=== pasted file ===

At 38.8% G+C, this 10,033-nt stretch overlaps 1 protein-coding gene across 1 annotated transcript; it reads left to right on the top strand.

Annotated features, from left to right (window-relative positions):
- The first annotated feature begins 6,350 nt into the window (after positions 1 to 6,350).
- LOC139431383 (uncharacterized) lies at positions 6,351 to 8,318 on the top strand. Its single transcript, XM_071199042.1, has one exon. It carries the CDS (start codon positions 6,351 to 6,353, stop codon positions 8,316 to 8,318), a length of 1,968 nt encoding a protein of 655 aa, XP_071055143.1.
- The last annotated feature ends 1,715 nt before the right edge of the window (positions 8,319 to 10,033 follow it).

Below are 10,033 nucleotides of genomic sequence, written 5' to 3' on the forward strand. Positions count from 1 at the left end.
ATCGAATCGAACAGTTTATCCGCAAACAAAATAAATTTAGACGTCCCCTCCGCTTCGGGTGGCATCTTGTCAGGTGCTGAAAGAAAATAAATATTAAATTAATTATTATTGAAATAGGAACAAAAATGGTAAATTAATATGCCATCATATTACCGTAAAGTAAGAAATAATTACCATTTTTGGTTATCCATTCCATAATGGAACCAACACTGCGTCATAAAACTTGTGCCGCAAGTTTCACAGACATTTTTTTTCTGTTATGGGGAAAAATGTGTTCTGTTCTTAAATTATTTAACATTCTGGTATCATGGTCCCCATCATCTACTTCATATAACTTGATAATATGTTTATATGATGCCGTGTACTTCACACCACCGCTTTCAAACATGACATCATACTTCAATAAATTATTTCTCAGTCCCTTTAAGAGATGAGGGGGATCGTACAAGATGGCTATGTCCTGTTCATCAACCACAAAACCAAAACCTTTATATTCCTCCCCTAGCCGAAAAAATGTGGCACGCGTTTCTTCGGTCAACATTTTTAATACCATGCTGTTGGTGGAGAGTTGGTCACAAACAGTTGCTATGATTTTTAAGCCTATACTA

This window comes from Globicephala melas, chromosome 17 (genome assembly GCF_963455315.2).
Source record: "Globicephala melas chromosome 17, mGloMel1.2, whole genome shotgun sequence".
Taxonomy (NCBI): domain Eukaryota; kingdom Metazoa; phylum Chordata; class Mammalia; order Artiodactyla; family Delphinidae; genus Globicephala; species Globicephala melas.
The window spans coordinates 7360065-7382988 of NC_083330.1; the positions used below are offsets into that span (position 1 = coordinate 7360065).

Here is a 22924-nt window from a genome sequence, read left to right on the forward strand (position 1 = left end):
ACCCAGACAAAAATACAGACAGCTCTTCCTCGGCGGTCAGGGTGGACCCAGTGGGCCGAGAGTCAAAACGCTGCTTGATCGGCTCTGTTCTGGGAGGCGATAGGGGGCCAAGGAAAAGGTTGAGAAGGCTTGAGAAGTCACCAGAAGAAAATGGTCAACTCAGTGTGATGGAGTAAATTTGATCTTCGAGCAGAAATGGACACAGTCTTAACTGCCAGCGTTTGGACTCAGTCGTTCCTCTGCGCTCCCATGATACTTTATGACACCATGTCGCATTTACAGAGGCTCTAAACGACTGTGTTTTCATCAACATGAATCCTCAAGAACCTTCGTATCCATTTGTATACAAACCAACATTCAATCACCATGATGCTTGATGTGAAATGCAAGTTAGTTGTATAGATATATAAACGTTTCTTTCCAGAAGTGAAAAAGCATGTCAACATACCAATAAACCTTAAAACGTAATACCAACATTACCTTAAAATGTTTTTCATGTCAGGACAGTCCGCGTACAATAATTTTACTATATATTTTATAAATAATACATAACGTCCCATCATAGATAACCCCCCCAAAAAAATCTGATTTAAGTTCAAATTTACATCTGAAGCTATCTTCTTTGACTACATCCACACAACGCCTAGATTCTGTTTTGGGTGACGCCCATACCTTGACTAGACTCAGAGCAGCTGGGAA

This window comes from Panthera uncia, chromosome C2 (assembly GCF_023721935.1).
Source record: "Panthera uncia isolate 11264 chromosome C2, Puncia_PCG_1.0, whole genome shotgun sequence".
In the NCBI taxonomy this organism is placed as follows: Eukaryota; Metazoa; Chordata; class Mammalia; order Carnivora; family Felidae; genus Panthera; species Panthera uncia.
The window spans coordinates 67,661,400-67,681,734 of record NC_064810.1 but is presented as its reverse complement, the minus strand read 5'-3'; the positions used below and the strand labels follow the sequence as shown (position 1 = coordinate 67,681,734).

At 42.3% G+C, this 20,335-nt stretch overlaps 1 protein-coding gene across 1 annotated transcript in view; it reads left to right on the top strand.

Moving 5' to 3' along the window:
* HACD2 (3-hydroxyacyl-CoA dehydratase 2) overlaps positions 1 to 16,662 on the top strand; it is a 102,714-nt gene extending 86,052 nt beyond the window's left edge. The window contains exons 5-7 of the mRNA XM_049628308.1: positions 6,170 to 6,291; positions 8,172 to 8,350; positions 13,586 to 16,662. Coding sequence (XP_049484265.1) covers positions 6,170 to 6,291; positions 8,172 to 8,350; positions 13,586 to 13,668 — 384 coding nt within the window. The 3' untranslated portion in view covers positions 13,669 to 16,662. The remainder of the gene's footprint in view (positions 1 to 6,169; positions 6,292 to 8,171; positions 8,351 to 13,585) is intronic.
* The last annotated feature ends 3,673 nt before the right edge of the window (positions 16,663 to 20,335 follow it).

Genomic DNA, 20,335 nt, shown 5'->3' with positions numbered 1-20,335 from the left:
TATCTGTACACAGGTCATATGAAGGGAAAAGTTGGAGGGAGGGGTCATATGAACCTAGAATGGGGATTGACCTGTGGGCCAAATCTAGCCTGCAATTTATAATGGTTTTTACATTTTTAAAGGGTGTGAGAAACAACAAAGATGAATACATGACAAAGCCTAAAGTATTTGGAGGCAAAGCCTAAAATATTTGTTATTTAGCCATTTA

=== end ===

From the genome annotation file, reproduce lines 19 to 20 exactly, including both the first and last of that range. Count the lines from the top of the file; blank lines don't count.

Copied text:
Moving 5' to 3' along the window:
* HACD2 (3-hydroxyacyl-CoA dehydratase 2) overlaps positions 1 to 16,662 on the top strand; it is a 102,714-nt gene extending 86,052 nt beyond the window's left edge. The window contains exons 5-7 of the mRNA XM_049628308.1: positions 6,170 to 6,291; positions 8,172 to 8,350; positions 13,586 to 16,662. Coding sequence (XP_049484265.1) covers positions 6,170 to 6,291; positions 8,172 to 8,350; positions 13,586 to 13,668 — 384 coding nt within the window. The 3' untranslated portion in view covers positions 13,669 to 16,662. The remainder of the gene's footprint in view (positions 1 to 6,169; positions 6,292 to 8,171; positions 8,351 to 13,585) is intronic.